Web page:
“You have some ideas for scenes and you jot them down as quickly as possible, and start to imagine where they might fall into that. And then gradually you start piecing together a collage of those things either on cards or with colored pencils, in a notebook or on a piece of paper, and you start figuring out what happens when.”

3. Tension must drive every scene.

Once you’ve got your scenes, each one must count. If they don’t have tension and aren’t moving the story forward or revealing character, they have to go. Movie audiences know. So do fiction readers.

“In terms of keeping the story going, it’s a matter of never allowing the tension to completely go out of the scene,” Magee says. “A character wants something, and in the course of a sequence of scenes they try to get it. They either succeed or they fail but at the end of that, all is not resolved. Either they realize that was not what they ultimately needed, or it leads them to realize what they need next. They’re still in peril in some way.”

4. Plot and character are not enemies.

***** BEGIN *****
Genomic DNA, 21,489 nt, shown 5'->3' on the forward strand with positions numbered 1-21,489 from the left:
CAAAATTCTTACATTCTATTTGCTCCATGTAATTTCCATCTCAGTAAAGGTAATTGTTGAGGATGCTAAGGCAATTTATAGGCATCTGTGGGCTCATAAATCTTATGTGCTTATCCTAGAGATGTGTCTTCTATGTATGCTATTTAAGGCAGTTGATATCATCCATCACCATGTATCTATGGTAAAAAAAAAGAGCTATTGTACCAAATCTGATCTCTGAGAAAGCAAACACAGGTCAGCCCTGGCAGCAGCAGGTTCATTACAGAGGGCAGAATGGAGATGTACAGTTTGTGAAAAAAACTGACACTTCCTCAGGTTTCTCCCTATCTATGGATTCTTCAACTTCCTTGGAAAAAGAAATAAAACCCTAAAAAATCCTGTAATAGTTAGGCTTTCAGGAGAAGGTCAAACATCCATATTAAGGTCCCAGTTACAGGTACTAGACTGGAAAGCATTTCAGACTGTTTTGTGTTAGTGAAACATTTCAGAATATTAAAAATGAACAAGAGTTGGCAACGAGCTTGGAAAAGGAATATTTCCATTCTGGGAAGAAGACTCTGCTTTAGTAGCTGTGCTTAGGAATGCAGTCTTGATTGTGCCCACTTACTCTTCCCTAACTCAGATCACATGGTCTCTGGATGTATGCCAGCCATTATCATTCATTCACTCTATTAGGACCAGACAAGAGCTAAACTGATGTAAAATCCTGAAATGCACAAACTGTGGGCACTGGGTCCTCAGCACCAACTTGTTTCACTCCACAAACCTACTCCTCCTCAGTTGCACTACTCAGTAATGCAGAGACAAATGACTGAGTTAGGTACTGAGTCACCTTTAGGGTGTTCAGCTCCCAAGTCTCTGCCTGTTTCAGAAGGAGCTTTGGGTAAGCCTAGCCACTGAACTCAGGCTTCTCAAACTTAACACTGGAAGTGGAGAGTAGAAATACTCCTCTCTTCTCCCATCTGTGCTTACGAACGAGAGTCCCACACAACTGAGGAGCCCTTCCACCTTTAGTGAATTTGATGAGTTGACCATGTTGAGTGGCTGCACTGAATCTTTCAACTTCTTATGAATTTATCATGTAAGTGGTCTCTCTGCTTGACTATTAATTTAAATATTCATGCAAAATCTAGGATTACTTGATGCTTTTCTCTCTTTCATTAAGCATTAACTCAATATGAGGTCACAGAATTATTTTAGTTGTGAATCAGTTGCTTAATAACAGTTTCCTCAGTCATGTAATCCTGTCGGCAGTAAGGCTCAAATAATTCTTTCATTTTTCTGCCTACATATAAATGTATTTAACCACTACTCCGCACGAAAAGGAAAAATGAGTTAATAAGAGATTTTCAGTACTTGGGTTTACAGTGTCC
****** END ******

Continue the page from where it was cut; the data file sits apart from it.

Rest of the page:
Some novelists shy away from—OK, despise—an emphasis on plot, focusing instead on character. For Magee, however, it’s not a matter of character vs. plot, but rather how character creates plot.

“Plot and character are two sides of the same coin. A character behaves the way they behave, and their behavior makes the plot. You learn about character through what they decide to do, and that creates the plot. So those two create the story. How do you do it? My analogy is always sleight of hand. A magician learns to focus an audience’s attention on what he wants them to enjoy and focus on, and he’s slipping in exposition underneath while they’re not looking. Look at the shiny coin over here, but pay no attention to what I’m doing over here. But what I’m doing down here is setting up what’s going to happen later.”

5. You must bring dialogue to life.

In a screenplay, it’s essential that dialogue ring true—and a novel should aspire to just as high a standard. While it’s common advice to read your dialogue aloud, Magee takes it to the next level—he performs it, and doesn’t care who’s watching.

“I had a neighbor who made fun of me for walking around the backyard, waving my arms around and talking to myself, working out a scene,” he says. “I do that all the time.

“Because of the tradition I came from, and reading books on tape, I consider novels—just as much as screenplays, and just as much as plays—part of an oral tradition. I know there are writers whose work only lives on the page, or who are doing things that are not meant to be read aloud. That’s not the kind of writing that interests me. To me a really good book is something that can be told around a fireside.”